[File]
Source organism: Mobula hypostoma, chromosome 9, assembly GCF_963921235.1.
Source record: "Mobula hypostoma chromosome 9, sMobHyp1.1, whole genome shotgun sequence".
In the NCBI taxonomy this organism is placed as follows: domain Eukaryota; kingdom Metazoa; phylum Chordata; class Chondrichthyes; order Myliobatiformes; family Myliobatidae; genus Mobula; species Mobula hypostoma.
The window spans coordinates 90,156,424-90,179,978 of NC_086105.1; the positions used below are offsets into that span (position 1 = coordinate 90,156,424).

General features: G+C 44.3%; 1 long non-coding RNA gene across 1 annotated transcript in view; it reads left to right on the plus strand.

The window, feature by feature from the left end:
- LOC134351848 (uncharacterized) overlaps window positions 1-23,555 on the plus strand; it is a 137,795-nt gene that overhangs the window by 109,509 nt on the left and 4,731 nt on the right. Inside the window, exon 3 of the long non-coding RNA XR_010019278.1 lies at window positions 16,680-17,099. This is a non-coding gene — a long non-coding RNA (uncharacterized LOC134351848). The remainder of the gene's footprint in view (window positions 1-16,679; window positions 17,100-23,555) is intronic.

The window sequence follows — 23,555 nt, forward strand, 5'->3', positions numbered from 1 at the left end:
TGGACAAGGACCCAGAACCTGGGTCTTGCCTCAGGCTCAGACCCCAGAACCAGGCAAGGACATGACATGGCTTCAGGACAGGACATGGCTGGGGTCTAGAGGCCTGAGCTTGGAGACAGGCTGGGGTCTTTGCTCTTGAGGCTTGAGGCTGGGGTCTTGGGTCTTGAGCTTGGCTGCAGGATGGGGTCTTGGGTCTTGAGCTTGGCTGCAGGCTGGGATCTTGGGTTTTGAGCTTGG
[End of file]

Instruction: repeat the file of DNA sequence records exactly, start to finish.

Source organism: Mobula hypostoma, chromosome 9, assembly GCF_963921235.1.
Source record: "Mobula hypostoma chromosome 9, sMobHyp1.1, whole genome shotgun sequence".
In the NCBI taxonomy this organism is placed as follows: domain Eukaryota; kingdom Metazoa; phylum Chordata; class Chondrichthyes; order Myliobatiformes; family Myliobatidae; genus Mobula; species Mobula hypostoma.
The window spans coordinates 90,156,424-90,179,978 of NC_086105.1; the positions used below are offsets into that span (position 1 = coordinate 90,156,424).

General features: G+C 44.3%; 1 long non-coding RNA gene across 1 annotated transcript in view; it reads left to right on the plus strand.

The window, feature by feature from the left end:
- LOC134351848 (uncharacterized) overlaps window positions 1-23,555 on the plus strand; it is a 137,795-nt gene that overhangs the window by 109,509 nt on the left and 4,731 nt on the right. Inside the window, exon 3 of the long non-coding RNA XR_010019278.1 lies at window positions 16,680-17,099. This is a non-coding gene — a long non-coding RNA (uncharacterized LOC134351848). The remainder of the gene's footprint in view (window positions 1-16,679; window positions 17,100-23,555) is intronic.

The window sequence follows — 23,555 nt, forward strand, 5'->3', positions numbered from 1 at the left end:
TGGACAAGGACCCAGAACCTGGGTCTTGCCTCAGGCTCAGACCCCAGAACCAGGCAAGGACATGACATGGCTTCAGGACAGGACATGGCTGGGGTCTAGAGGCCTGAGCTTGGAGACAGGCTGGGGTCTTTGCTCTTGAGGCTTGAGGCTGGGGTCTTGGGTCTTGAGCTTGGCTGCAGGATGGGGTCTTGGGTCTTGAGCTTGGCTGCAGGCTGGGATCTTGGGTTTTGAGCTTGG